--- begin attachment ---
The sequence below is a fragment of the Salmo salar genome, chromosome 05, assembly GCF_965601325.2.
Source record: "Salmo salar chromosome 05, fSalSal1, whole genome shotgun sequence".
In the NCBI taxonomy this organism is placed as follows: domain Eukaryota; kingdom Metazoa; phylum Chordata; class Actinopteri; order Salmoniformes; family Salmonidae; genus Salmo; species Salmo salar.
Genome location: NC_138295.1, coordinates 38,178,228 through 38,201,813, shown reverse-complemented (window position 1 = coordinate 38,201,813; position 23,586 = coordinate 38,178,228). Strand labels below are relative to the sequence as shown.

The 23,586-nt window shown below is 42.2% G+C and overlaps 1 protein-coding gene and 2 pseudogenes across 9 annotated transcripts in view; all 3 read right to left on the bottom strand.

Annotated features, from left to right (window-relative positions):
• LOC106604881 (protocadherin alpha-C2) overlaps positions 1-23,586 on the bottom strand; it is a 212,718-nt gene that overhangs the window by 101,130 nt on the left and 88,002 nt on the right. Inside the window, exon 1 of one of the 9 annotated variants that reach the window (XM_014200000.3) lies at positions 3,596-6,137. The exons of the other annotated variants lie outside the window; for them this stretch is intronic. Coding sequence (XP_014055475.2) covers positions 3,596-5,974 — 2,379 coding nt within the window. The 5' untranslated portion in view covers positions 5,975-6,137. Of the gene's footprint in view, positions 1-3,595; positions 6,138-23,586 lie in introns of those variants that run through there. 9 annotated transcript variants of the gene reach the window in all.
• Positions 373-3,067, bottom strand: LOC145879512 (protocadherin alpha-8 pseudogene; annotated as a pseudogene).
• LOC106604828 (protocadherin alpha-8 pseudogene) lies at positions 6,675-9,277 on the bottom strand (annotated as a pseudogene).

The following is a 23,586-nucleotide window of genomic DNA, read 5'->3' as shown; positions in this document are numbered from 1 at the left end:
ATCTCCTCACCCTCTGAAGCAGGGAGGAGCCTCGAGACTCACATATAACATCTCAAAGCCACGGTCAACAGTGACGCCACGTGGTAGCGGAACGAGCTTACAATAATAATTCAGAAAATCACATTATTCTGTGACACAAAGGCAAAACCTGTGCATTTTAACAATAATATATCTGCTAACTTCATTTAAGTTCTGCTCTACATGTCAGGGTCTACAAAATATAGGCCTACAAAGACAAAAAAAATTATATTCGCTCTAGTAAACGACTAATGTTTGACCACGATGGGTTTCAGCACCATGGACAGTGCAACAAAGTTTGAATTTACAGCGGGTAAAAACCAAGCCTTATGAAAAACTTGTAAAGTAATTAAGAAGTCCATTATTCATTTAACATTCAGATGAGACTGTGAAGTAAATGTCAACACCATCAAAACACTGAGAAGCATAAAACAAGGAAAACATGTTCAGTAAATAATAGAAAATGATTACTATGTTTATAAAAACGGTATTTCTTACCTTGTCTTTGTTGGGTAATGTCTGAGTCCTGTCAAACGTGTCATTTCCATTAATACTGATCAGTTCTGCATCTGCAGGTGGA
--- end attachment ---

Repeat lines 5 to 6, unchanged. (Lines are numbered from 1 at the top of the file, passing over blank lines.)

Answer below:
The 23,586-nt window shown below is 42.2% G+C and overlaps 1 protein-coding gene and 2 pseudogenes across 9 annotated transcripts in view; all 3 read right to left on the bottom strand.

Annotated features, from left to right (window-relative positions):